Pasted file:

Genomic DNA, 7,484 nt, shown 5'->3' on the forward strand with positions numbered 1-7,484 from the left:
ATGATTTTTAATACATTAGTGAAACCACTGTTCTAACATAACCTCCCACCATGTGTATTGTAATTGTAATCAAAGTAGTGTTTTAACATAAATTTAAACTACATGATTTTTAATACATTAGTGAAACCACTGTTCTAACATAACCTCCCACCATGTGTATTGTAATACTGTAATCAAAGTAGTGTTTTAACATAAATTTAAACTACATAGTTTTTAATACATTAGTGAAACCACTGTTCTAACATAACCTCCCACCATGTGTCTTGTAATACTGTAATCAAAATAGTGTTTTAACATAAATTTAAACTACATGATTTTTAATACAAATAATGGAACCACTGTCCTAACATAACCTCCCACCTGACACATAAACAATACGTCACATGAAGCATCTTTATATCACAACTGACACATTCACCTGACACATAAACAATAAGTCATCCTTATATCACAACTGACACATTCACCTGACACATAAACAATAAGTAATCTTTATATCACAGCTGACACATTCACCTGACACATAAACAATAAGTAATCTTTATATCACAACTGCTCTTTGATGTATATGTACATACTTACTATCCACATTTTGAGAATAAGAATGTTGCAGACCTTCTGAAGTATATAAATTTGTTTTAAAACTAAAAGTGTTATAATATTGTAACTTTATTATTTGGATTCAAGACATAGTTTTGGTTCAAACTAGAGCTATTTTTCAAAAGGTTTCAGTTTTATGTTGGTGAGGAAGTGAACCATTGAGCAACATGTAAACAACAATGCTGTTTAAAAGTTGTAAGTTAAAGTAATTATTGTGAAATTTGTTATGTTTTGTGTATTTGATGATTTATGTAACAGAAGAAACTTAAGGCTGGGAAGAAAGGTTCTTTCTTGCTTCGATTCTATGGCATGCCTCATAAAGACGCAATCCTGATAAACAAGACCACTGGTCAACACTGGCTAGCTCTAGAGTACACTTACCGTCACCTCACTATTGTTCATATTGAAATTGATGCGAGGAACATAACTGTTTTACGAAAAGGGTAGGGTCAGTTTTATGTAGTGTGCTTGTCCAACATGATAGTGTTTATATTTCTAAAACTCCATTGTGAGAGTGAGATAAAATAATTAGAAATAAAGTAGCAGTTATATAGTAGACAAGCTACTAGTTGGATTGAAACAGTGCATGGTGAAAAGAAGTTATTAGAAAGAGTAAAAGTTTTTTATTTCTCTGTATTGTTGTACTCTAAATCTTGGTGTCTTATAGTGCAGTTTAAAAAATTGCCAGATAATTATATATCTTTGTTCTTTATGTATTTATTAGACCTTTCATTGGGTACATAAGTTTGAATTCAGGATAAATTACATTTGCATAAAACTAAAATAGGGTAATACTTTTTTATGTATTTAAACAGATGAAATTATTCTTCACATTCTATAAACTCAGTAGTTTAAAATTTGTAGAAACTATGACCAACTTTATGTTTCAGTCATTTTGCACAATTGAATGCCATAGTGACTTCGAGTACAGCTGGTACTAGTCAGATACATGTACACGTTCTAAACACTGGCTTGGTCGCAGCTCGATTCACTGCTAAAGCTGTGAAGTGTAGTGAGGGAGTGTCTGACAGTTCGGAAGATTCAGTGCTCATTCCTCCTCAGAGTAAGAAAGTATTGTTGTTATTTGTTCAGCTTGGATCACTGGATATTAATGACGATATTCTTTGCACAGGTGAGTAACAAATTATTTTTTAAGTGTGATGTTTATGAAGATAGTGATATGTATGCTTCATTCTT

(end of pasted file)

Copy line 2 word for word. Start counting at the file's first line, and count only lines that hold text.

ATGATTTTTAATACATTAGTGAAACCACTGTTCTAACATAACCTCCCACCATGTGTATTGTAATTGTAATCAAAGTAGTGTTTTAACATAAATTTAAACTACATGATTTTTAATACATTAGTGAAACCACTGTTCTAACATAACCTCCCACCATGTGTATTGTAATACTGTAATCAAAGTAGTGTTTTAACATAAATTTAAACTACATAGTTTTTAATACATTAGTGAAACCACTGTTCTAACATAACCTCCCACCATGTGTCTTGTAATACTGTAATCAAAATAGTGTTTTAACATAAATTTAAACTACATGATTTTTAATACAAATAATGGAACCACTGTCCTAACATAACCTCCCACCTGACACATAAACAATACGTCACATGAAGCATCTTTATATCACAACTGACACATTCACCTGACACATAAACAATAAGTCATCCTTATATCACAACTGACACATTCACCTGACACATAAACAATAAGTAATCTTTATATCACAGCTGACACATTCACCTGACACATAAACAATAAGTAATCTTTATATCACAACTGCTCTTTGATGTATATGTACATACTTACTATCCACATTTTGAGAATAAGAATGTTGCAGACCTTCTGAAGTATATAAATTTGTTTTAAAACTAAAAGTGTTATAATATTGTAACTTTATTATTTGGATTCAAGACATAGTTTTGGTTCAAACTAGAGCTATTTTTCAAAAGGTTTCAGTTTTATGTTGGTGAGGAAGTGAACCATTGAGCAACATGTAAACAACAATGCTGTTTAAAAGTTGTAAGTTAAAGTAATTATTGTGAAATTTGTTATGTTTTGTGTATTTGATGATTTATGTAACAGAAGAAACTTAAGGCTGGGAAGAAAGGTTCTTTCTTGCTTCGATTCTATGGCATGCCTCATAAAGACGCAATCCTGATAAACAAGACCACTGGTCAACACTGGCTAGCTCTAGAGTACACTTACCGTCACCTCACTATTGTTCATATTGAAATTGATGCGAGGAACATAACTGTTTTACGAAAAGGGTAGGGTCAGTTTTATGTAGTGTGCTTGTCCAACATGATAGTGTTTATATTTCTAAAACTCCATTGTGAGAGTGAGATAAAATAATTAGAAATAAAGTAGCAGTTATATAGTAGACAAGCTACTAGTTGGATTGAAACAGTGCATGGTGAAAAGAAGTTATTAGAAAGAGTAAAAGTTTTTTATTTCTCTGTATTGTTGTACTCTAAATCTTGGTGTCTTATAGTGCAGTTTAAAAAATTGCCAGATAATTATATATCTTTGTTCTTTATGTATTTATTAGACCTTTCATTGGGTACATAAGTTTGAATTCAGGATAAATTACATTTGCATAAAACTAAAATAGGGTAATACTTTTTTATGTATTTAAACAGATGAAATTATTCTTCACATTCTATAAACTCAGTAGTTTAAAATTTGTAGAAACTATGACCAACTTTATGTTTCAGTCATTTTGCACAATTGAATGCCATAGTGACTTCGAGTACAGCTGGTACTAGTCAGATACATGTACACGTTCTAAACACTGGCTTGGTCGCAGCTCGATTCACTGCTAAAGCTGTGAAGTGTAGTGAGGGAGTGTCTGACAGTTCGGAAGATTCAGTGCTCATTCCTCCTCAGAGTAAGAAAGTATTGTTGTTATTTGTTCAGCTTGGATCACTGGATATTAATGACGATATTCTTTGCACAGGTGAGTAACAAATTATTTTTTAAGTGTGATGTTTATGAAGATAGTGATATGTATGCTTCATTCTT